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April 1947


Arch Ophthalmol. 1947;37(4):541-542. doi:10.1001/archopht.1947.00890220551016

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I was very much interested in Dr. Cogan's article on the teaching of basic sciences in ophthalmology.

The outline is that of a truly basic course and is more comprehensive in the fundamentals than is usual in such courses. Any university that offers similar studies will be delighted with the outline presented. The division of hours is somewhat like that given at Washington University School of Medicine.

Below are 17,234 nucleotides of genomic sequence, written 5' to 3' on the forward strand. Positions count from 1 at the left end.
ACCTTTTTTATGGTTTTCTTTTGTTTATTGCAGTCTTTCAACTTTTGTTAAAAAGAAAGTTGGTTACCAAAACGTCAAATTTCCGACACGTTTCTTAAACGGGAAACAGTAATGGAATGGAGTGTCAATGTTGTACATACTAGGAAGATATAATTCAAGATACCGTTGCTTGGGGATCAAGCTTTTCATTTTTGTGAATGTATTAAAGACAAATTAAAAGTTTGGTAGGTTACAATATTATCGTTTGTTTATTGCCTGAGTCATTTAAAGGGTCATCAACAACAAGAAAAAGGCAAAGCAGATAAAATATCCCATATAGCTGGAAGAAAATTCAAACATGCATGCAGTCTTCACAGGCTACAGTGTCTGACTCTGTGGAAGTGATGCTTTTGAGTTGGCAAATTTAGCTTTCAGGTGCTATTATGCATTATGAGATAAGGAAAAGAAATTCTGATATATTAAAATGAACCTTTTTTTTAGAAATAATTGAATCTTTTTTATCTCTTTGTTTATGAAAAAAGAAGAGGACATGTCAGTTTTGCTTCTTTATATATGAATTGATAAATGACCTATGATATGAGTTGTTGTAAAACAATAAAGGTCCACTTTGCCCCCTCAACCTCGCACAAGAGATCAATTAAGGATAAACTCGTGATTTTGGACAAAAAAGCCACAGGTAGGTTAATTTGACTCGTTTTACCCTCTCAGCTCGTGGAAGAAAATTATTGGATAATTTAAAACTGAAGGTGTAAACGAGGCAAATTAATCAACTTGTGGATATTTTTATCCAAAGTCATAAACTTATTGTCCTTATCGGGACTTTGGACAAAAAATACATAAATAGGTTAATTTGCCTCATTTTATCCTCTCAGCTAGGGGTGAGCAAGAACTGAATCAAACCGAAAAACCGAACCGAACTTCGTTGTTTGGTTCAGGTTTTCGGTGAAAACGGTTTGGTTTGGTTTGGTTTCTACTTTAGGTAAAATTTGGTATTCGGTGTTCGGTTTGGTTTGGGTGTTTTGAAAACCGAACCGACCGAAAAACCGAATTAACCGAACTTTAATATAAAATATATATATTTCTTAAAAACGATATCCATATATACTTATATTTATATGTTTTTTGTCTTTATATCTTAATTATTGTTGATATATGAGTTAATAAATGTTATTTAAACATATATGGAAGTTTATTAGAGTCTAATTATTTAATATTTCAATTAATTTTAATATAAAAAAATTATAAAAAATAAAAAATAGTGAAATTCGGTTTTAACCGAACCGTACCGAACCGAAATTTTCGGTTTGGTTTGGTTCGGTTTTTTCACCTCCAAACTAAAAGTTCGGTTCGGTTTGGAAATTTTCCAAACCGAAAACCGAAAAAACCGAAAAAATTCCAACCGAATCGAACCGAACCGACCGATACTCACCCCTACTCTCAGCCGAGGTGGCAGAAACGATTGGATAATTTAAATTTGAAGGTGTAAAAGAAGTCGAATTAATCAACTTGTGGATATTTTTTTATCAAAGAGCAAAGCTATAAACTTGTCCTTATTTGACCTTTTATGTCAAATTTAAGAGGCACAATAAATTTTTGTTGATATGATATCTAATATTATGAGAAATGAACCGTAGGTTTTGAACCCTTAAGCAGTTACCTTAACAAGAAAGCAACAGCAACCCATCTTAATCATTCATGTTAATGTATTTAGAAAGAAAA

Of particular value is the apparent participation of the student in the laboratory work. Not only would twelve weeks of purely didactic teaching be unbearable, but the material would be poorly absorbed. It is only by delving into subjects with hands and eyes, as well as ears, that true understanding is gained and facts and theories are digested sufficiently for their retention.

My criticism of a purely basic course that does not include pathology and refraction is that it does not prepare a

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